Hiking Boots/Hiking Shoes
The all-time favorites within the hiking community are hiking boots. There are innumerable reasons - but most of all, they give you support on even the most demanding of hiking trails.
If you ask an experienced hiker, they'll tell you that if you don't have a solid pair of hiking shoes, you shouldn't even bother setting foot on a trail. That isn't only because of the support aspect, but because of the reasons outlined below.
A twisted ankle is one of the worst imaginable hiking scenarios. It not only means that that particular hiking trip is over but that you'll be on the sidelines for the next few weeks, too. Nobody wants that.
So, let's minimize the possibility of that happening right now:
Find the best hiking shoes that will give you all of the necessary ankle support even on slippery, rocky, obstacle-filled mountain trails and rugged terrain.
However, many people will wrongly assume that the best ankle support is offered by clunky hiking boots that pretty much stop your circulation and don't move with your feet. That's not the case, though.
The best hiking shoes will provide support while still molding to your ankles and feet to give you the best of both worlds.
Ankles and feet go hand in hand (or shall we say "foot in foot"), and they also affect your whole posture. That means that if your feet are poorly supported, your whole back will carry additional weight - and you'll end up hunched over and with back pain.
When looking for a good hiking shoe, look for a cushioned footbed that'll give your feet the necessary support, as well as the much-needed comfort.
We can agree that there's nothing worse than wet feet in wet socks, all wrapped up in wet shoes in the middle of a long trail - regardless of how hot (or cold) it might be.
Well, actually, if your feet get wet in cold, bad weather, you're also risking getting sick, in addition to being uncomfortable.
On that note, the best hiking boots will keep your feet dry in all weather conditions - no matter how much water you might step into or how much rain or snow falls during the hike.
While you probably knew about hiking boots, you might not have known about the role of hiking socks. Well, they play a huge part in a successful backpacking trip.
On a cold winter hike, it's of the utmost importance that you keep your feet warm. Frostbites are a real thing, and experienced hikers can testify to that.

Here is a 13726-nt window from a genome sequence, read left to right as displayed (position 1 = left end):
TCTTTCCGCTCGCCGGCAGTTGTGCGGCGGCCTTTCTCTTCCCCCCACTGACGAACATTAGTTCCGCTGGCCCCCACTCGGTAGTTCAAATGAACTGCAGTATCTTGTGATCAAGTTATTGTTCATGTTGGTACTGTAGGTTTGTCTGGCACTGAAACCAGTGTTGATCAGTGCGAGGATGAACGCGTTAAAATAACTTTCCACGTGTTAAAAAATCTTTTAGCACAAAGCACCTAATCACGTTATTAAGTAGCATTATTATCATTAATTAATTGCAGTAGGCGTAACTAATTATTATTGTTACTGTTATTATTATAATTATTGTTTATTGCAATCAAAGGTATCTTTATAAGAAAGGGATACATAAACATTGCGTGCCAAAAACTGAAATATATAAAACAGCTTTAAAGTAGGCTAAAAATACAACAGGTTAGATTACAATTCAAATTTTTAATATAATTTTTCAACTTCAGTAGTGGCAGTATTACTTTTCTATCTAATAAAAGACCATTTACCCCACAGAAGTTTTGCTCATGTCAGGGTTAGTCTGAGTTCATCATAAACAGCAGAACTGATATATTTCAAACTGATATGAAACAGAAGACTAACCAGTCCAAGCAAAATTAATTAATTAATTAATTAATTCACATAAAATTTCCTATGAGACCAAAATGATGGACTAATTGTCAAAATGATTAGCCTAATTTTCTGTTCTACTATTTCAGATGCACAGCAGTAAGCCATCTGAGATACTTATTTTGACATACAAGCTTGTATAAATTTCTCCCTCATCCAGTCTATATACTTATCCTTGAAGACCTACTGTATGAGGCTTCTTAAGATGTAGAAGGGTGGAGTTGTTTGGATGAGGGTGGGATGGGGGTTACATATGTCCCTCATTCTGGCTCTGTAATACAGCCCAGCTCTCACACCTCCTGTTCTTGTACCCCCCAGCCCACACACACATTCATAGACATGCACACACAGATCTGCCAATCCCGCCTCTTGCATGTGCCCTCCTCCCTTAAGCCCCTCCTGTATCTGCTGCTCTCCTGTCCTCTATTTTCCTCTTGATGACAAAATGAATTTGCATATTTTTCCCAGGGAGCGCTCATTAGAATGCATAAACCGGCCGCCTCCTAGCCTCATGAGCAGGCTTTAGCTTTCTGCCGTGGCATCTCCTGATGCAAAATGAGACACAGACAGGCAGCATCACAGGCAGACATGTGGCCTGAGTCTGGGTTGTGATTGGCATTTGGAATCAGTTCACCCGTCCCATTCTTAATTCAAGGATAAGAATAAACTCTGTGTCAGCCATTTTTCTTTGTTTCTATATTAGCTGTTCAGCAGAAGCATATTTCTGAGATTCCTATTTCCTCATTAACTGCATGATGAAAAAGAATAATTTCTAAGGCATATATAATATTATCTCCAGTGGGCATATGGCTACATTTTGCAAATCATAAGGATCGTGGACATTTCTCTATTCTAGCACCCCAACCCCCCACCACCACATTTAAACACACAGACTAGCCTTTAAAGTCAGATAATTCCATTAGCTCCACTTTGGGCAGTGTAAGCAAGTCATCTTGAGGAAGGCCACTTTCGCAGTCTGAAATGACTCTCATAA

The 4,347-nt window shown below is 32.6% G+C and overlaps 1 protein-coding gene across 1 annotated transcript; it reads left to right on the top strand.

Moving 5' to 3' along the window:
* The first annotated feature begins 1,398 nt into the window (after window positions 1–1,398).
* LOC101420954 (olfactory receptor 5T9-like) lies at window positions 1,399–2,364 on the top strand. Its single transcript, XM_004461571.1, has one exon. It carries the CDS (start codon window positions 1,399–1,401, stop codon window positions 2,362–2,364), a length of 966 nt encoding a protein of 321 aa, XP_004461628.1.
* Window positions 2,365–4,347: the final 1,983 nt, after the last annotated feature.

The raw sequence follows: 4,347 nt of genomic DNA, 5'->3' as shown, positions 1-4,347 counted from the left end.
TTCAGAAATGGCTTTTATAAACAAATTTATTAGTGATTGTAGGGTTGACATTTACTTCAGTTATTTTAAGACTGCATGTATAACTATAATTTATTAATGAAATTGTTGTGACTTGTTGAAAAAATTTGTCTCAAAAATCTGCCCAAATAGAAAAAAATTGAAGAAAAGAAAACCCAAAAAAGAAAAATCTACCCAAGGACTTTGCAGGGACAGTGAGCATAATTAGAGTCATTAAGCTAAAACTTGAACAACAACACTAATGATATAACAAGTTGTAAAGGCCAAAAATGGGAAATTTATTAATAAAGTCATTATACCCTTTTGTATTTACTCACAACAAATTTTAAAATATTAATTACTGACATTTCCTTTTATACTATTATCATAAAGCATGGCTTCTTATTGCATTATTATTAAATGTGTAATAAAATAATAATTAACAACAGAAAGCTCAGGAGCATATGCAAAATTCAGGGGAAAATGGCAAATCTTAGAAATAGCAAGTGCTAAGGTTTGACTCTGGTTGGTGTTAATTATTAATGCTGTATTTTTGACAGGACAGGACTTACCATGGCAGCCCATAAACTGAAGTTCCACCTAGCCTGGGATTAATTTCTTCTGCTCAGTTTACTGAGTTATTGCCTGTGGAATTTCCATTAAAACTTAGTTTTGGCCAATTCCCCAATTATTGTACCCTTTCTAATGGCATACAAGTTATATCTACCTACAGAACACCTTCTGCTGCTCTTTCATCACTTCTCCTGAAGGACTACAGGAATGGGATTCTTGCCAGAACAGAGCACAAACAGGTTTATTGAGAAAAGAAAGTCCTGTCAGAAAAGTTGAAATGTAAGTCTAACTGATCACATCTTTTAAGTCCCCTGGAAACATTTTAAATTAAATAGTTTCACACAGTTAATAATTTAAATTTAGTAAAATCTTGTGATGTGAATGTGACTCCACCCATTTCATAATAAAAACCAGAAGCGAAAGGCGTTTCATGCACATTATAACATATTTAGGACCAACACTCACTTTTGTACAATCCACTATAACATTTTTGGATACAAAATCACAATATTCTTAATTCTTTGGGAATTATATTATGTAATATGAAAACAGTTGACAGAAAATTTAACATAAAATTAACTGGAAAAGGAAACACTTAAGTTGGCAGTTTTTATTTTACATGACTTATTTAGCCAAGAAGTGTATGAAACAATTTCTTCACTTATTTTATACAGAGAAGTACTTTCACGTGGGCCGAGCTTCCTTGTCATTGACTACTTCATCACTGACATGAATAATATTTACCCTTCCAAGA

Also, if you want a blister-free experience, make sure you invest in a good pair.
You'll mainly find socks made of synthetic materials. However, merino wool socks are getting more attention these days - and to be honest, merino wool is becoming a go-to choice for hiking clothing in general.
What To Wear Hiking - Conclusion
Well, you came here wondering what to wear hiking in summer and winter months - and all months in between. And we did our best to give you the necessary answers and prepare you for your next hiking adventure by suggesting the best hiking outfits.
To help you remember everything we've talked about, here is a quick rundown of what to wear hiking:
Base layer clothing is the layer that will actually have direct contact with your skin, so you want it to be moisture-wicking and breathable - while still giving you warmth.
During the fall and winter, the weather conditions require additional protection on top of base layers - such as water-resistant hiking jackets and hiking pants. You can add a pair of insulated and waterproof gloves to keep your hands warm and cozy.
During the summer, hiking shorts will allow you to enjoy your hikes without the extra hiking layers - but we still recommend hiking leggings or pants that will protect your skin better.
Hiking shirts are good for all of the same reasons, as they have moisture-wicking abilities, can be UPF protective, and save you from uncomfortable scratches or insect bites.
Now, UV protection is a must year-round - especially during the sunnier spring and summer months. That doesn't only apply to your face but also chest and neck protection, which can be achieved with a wide-brimmed hat in combination with regular application of SPF.
And lastly, we have hiking footwear as one of the most important hiking essentials. Trail shoes provide you with ankle and foot support; they're water-resistant and can protect you even when the terrain turns rocky.
Hiking sandals are a less popular option, but they can come in handy in warmer weather on water-abundant trails.
So, we hope we were able to help you choose the best hiking clothes for yourself and enjoy your next hike worry-free, knowing that you came prepared - with all the right hiking essentials.
Now, hit that trail and have some fun!